Unlike low-income married families, single mothers and their children estranged from extended family cannot access adequate resources because social welfare policy requires reporting the resources of estranged relatives. However, government surveys also consistently report that (1) the future generation is less interested in traditional marriage and family structures, and (2) women in their twenties and thirties today are less interested in marriage. So while the government has invested significant resources to raise the birth rate among newlyweds and included low-income families in the welfare system, more and more single parent families dissolved as social, financial, and politic pressures pushed parents and children into relinquishment scenarios. The tendencies toward abortion among women who perceive a lack of realistic childrearing options cannot be so easily counted. Moreover, children raised by single parents continue to experience structural exclusion from society, resulting in poorer performance in school and the workforce. It is all too easy to blame this on single mothers, but in an economy that disfavors women generally, and with reports of unwed mothers being discriminately fired, many families may be in distress.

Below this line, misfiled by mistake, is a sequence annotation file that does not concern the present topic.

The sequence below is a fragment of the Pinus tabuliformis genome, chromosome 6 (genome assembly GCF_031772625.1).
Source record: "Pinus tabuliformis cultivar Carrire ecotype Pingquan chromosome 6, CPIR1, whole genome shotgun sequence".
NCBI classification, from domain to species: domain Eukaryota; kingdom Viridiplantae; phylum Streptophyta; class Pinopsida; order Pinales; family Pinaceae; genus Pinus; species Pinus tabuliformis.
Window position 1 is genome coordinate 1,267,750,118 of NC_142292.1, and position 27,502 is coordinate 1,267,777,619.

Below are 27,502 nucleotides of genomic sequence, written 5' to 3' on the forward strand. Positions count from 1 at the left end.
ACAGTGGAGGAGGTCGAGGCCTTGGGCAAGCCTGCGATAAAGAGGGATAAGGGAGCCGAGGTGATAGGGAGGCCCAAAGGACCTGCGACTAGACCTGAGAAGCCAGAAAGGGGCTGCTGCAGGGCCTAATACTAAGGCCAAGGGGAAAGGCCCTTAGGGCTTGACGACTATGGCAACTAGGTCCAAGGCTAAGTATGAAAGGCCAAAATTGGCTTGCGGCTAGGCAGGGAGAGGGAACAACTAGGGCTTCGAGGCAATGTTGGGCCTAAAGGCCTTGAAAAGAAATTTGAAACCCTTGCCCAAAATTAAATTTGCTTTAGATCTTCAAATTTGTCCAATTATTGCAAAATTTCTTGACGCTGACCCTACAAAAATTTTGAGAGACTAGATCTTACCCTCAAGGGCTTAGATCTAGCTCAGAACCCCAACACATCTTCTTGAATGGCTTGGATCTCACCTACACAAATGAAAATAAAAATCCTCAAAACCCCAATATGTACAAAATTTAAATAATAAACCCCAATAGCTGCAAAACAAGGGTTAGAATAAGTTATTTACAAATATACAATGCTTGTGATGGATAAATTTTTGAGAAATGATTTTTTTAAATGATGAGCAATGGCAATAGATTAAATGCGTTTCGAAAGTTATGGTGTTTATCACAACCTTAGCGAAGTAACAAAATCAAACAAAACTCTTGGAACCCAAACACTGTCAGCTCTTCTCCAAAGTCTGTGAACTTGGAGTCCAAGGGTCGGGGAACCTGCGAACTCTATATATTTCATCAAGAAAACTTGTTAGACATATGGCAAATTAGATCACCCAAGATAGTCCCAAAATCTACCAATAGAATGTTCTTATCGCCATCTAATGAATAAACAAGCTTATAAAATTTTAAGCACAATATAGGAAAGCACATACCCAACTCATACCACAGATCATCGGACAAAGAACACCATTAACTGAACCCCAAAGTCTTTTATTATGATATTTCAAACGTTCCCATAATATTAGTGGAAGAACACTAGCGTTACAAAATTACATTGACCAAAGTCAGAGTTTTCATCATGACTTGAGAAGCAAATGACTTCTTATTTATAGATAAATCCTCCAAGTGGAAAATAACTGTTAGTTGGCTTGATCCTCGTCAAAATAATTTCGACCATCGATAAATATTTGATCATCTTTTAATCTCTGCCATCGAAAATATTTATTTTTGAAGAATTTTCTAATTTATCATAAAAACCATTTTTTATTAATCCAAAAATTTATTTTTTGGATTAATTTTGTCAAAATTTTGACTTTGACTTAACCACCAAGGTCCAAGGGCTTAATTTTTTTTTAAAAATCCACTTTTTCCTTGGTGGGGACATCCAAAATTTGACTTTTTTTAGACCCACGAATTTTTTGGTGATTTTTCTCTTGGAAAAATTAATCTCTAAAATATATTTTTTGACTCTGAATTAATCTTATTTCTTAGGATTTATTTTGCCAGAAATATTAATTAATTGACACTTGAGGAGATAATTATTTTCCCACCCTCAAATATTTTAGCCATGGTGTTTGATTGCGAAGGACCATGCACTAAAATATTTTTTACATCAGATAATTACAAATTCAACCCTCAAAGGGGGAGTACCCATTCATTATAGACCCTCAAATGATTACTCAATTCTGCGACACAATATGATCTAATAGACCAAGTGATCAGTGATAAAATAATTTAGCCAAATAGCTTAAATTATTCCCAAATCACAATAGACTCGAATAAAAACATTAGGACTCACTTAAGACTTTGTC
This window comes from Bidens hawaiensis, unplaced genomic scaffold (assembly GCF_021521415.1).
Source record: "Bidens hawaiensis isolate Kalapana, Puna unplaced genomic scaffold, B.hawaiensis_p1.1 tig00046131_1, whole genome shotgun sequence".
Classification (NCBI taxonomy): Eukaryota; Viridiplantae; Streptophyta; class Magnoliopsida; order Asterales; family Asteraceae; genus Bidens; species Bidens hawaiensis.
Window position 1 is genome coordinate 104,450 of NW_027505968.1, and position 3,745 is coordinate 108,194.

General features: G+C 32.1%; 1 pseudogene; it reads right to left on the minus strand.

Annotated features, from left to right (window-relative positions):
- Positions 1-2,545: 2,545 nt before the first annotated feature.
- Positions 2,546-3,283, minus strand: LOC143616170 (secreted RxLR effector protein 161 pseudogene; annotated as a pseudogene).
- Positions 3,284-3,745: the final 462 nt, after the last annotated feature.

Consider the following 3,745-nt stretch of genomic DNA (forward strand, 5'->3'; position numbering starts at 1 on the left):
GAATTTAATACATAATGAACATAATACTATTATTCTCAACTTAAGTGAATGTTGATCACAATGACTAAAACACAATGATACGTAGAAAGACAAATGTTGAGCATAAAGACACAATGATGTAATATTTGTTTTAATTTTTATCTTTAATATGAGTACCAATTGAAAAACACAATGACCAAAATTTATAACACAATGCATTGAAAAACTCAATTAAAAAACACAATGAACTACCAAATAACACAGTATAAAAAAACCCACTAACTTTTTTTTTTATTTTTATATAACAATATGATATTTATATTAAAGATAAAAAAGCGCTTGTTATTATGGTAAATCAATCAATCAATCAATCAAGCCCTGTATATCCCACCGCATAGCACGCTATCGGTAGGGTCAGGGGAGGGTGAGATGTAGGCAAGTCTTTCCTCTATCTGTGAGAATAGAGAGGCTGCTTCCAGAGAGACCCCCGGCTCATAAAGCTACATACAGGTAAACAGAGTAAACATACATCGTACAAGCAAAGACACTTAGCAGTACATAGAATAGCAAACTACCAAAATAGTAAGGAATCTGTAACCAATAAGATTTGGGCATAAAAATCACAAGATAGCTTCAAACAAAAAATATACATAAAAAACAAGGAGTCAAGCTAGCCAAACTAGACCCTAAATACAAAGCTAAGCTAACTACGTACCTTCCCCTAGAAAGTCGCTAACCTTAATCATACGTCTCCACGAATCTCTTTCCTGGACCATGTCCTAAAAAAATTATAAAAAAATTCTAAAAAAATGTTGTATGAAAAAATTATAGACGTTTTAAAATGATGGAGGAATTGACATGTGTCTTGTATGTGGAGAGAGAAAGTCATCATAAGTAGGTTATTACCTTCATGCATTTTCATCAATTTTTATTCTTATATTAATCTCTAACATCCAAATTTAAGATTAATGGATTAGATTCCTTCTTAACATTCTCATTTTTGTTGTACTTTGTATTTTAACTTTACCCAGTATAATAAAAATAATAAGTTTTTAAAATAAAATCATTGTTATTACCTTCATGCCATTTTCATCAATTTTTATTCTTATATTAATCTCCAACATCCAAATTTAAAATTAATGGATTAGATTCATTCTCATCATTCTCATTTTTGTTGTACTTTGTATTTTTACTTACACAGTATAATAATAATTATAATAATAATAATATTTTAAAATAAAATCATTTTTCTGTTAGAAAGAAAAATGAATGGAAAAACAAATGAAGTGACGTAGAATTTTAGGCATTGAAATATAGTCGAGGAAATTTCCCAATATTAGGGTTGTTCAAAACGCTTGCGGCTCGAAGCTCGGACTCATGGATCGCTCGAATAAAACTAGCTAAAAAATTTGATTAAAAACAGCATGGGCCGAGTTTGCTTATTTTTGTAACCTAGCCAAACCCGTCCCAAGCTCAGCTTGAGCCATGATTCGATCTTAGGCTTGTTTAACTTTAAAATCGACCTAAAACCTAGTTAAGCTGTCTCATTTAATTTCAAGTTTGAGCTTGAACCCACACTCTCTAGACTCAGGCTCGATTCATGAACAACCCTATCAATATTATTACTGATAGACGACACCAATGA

The government rightly points out that there is a huge crunch coming for Korea’s labor force, which will be all the more powerful given the rapidly rising elderly population and the lack of adequate social welfare services to care for this portion of the population. This is a time for policy action to preserve families and encourage the equal academic development of children born to single mothers. In addition to the policy recommendations and social attitude-shift called for by scholars and activists alike, both married and unmarried childrearing support systems need to be addressed. The state policies such as low-rent stipends and childcare and educational support stipends, which attempt to incentivize pregnancies among married couples, should not discriminate against single parents. The economic and political system requires reforms removing discrimination against women, so that women can choose from a variety of reproductive and marital outcomes rather than pressured choices between abortion, adoption, or single motherhood, which all currently carry heavy social stigma, meanwhile married motherhood is subject to consistent social, political and economic expectations and attendant pressures. With government energy focused on raising both the birth rate and a globally competitive labor market, there should be more effort devoted to caring for all prospective Korean parents, and especially the stigmatized unwed mothers that are estranged from their families yet left out of the social welfare system and regulated by a stigmatizing set of laws and social practices (which will be elaborated in a future post furthering this discussion).